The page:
When it comes to travel, international flights that get in late are the worst. First, it takes forever to get out of the airport because there are never enough immigration officers working. Then there's the fact that mass transit has probably stopped working for the night and there's a dearth of reputable cabs. Finally, there's just the general disorientation of being in a place you don't know when it's very, very dark.
For example, a few years ago Bill Mann and I landed in Ulan Bator, Mongolia, after midnight. After getting our passports stamped by the one immigration officer present and negotiating a ride into town with an unmarked cab, we were on our way out of the airport. It was pitch black. We reached an intersection. There were no signs and no other cars. Nothing but darkness to the left and the right. The driver turned left. Bill glanced at me and said, "This will either be a short ride into town or we're on our way to die in the desert."
In the end, the worst thing that happened was that we discovered that our driver really liked techno.
Still, I wasn't that excited recently about landing by myself in Tbilisi at 3 a.m. As it turned out, though, 3 a.m. is prime time at Tbilisi International.
Georgia: A hidden gem
Because of its geographical place in the world (approximately 1,600 miles east of Rome) and the limited number of direct flights, if you're leaving Tbilisi, Georgia, to catch a connection to the U.S. or Asia, you need to be in the air by 4 a.m. to fit in to the rest of the global flight timetable. And since there aren't many airlines that wish to keep planes on the ground in Tbilisi, those planes are all coming in at 3 a.m. to make a quick turnaround. With travel to Georgia growing more than 15% annually over the past five years, that means I walked off the plane into a party. It was all hands on deck at immigration, the cab line wrapped around the airport, and the free samples were flowing at the duty-free shop.
See, the world is beginning to discover that Georgia is nice place for business or pleasure. On the pleasure side, it's safe, the weather's nice, and the food and wine are delicious. On the business side, following reforms spearheaded by former President Mikheil Saakashvili, Georgia now ranks eighth on the World Bank's Ease of Doing Business Index. That's better than the UK (10), Australia (11), and Germany (21) and absolutely wallops regional peers such as Turkey (69), Azerbaijan (70), and Russia (92). This comparative regional advantage on the commerce front has jump-started Georgia's economy and has local entrepreneurs believing that Georgia can emerge as a regional trade hub, health-care and retirement destination, electricity exporter, expanded oil pipeline purveyor, and tourist destination.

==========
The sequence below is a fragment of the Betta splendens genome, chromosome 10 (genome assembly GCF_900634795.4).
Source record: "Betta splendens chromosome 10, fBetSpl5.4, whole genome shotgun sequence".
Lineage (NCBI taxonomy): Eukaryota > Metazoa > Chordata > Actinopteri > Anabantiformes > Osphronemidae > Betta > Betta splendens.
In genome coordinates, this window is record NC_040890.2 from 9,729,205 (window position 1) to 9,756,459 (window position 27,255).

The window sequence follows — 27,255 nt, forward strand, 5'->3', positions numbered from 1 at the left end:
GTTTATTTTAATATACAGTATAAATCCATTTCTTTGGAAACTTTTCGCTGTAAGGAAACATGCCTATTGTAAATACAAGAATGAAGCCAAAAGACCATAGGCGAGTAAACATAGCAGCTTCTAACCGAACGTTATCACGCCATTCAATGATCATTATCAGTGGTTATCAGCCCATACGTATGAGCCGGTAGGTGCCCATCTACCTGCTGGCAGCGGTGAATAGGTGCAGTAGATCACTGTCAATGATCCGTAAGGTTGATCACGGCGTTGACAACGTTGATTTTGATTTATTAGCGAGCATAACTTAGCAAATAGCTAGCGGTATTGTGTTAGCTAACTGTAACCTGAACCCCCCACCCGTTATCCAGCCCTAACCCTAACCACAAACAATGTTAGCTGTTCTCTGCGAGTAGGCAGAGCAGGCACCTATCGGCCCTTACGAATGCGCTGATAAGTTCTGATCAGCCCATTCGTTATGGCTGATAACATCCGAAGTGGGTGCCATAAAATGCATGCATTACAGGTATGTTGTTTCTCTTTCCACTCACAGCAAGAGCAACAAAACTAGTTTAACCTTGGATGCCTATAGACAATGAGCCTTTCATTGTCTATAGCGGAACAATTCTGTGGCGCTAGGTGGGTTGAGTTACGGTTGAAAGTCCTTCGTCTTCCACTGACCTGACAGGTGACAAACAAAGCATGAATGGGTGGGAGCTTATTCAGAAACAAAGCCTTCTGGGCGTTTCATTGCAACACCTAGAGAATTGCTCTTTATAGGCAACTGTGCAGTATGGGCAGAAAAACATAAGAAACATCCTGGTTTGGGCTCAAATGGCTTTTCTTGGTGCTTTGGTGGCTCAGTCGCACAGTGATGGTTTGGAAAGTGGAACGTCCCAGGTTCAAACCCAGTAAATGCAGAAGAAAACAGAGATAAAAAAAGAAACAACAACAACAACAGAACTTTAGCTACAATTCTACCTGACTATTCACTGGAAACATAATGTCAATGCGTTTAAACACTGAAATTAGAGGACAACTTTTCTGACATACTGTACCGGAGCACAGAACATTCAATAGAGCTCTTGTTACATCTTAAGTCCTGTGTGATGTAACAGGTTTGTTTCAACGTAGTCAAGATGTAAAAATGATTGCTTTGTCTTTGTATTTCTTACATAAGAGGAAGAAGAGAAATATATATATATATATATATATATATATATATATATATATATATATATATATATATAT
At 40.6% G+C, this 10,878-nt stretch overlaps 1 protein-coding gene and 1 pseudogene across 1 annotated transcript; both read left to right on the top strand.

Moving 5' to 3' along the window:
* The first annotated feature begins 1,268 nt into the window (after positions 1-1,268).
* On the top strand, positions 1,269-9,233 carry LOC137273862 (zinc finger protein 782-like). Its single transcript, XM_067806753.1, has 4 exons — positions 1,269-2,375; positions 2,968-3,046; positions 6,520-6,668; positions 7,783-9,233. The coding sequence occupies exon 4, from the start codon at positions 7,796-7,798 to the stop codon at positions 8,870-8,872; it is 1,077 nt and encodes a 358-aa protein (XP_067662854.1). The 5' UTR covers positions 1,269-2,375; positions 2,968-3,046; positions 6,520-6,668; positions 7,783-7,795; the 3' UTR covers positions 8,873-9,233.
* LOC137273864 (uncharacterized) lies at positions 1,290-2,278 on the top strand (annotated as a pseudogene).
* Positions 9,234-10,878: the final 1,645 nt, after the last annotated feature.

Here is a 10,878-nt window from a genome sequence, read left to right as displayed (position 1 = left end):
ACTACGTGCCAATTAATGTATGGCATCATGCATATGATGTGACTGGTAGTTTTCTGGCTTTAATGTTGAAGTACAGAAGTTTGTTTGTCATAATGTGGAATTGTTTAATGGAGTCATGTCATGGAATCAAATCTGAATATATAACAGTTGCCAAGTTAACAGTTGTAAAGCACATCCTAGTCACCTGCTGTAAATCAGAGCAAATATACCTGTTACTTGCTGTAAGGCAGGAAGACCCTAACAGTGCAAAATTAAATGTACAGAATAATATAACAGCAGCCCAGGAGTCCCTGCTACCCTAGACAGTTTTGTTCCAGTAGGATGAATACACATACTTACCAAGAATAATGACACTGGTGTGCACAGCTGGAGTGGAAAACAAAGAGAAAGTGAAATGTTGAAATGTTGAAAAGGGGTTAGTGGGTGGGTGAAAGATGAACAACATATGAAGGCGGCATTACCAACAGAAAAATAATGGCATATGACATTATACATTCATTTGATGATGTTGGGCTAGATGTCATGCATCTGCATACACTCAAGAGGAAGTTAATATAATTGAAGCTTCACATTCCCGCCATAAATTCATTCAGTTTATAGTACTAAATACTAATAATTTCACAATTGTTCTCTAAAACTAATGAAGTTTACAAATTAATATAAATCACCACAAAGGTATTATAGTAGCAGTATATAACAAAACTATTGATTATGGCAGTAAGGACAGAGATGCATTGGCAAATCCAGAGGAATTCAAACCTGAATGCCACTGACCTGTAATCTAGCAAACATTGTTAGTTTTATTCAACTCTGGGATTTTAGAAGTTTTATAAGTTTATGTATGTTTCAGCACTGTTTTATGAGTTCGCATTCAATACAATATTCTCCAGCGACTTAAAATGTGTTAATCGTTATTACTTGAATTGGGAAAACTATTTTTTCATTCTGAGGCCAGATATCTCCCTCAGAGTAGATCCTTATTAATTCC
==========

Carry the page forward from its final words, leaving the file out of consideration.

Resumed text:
Having done some research, and having now been on the ground in Tbilisi, I can say that that vision is credible. It's for those reasons that it's worth considering the Bank of Georgia (LSE:BGEO), the largest and best-run financial institution in the country.
On the ground learning
Of course, it doesn't take a trip to Tbilisi to determine that the Bank of Georgia is well run. Its financial statements show plain as day that it's a good underwriter that keeps operating costs down and delivers a healthy return on equity.
What's not so obvious from afar is why the bank operates a health-care arm that's acquiring hospitals or develops real estate. This puzzle, however, becomes easier to piece together once one goes and visits.
Get to know Georgia
Georgia is not a large country. Home to 4.5 million people, it's less than half the size of our state of Georgia. Further, it's been only a little more than 10 years since the Rose Revolution toppled a corrupt, Soviet-style government. Given those facts, as you might guess, the market is not overflowing with fast-growing, well-run local companies.
Yet that's just what the Bank of Georgia is -- growing both as the market expands and by taking market share. Its growth seems to have made the Bank of Georgia a magnet for top talent, with CEO Irakli Gilauri telling me that the biggest challenge he has today is best deploying all of the good people who have come to work for him. This challenge most recently manifested itself when Gilauri made the former bank CFO the head of the health-care unit, making the health-care CFO the bank CFO, rehiring a former CFO who'd gone to work for the Saakashvili government to take over risk (this person has a Ph.D. in physics from Johns Hopkins and experience at Bear Stearns, to give you an idea of the quality of people we're talking about here), putting the former head of risk atop the growing corporate banking segment, and placing the former head of corporate banking in charge of the bank's nascent investment banking business -- which is called Galt & Taggart, if that gives you a sense of the degree to which this former Soviet republic has embraced free markets.
Got all that? The point is that this is why the Bank of Georgia has its finger in so many businesses. It believes it has a glut of talent that gives it a competitive advantage across business lines in the small and relatively immature Georgian economy.
Investors can trust that that's true, but they should remember to verify it down the line. The first step in that verification process will be to continue to monitor the progress of health-care subsidiary Aldagi, which is rumored to have its own IPO coming in the near future -- with IPOs for the other non-core business units perhaps following along when the time is right. Should these IPOs succeed, it will demonstrate that this talent edge is real and should recycle additional capital back into the bank.
But investors also don't need these non-core businesses to succeed for an investment to pay off. The thesis is based on owning a good bank in a good market, and that's exactly what Bank of Georgia is.
But be alert.
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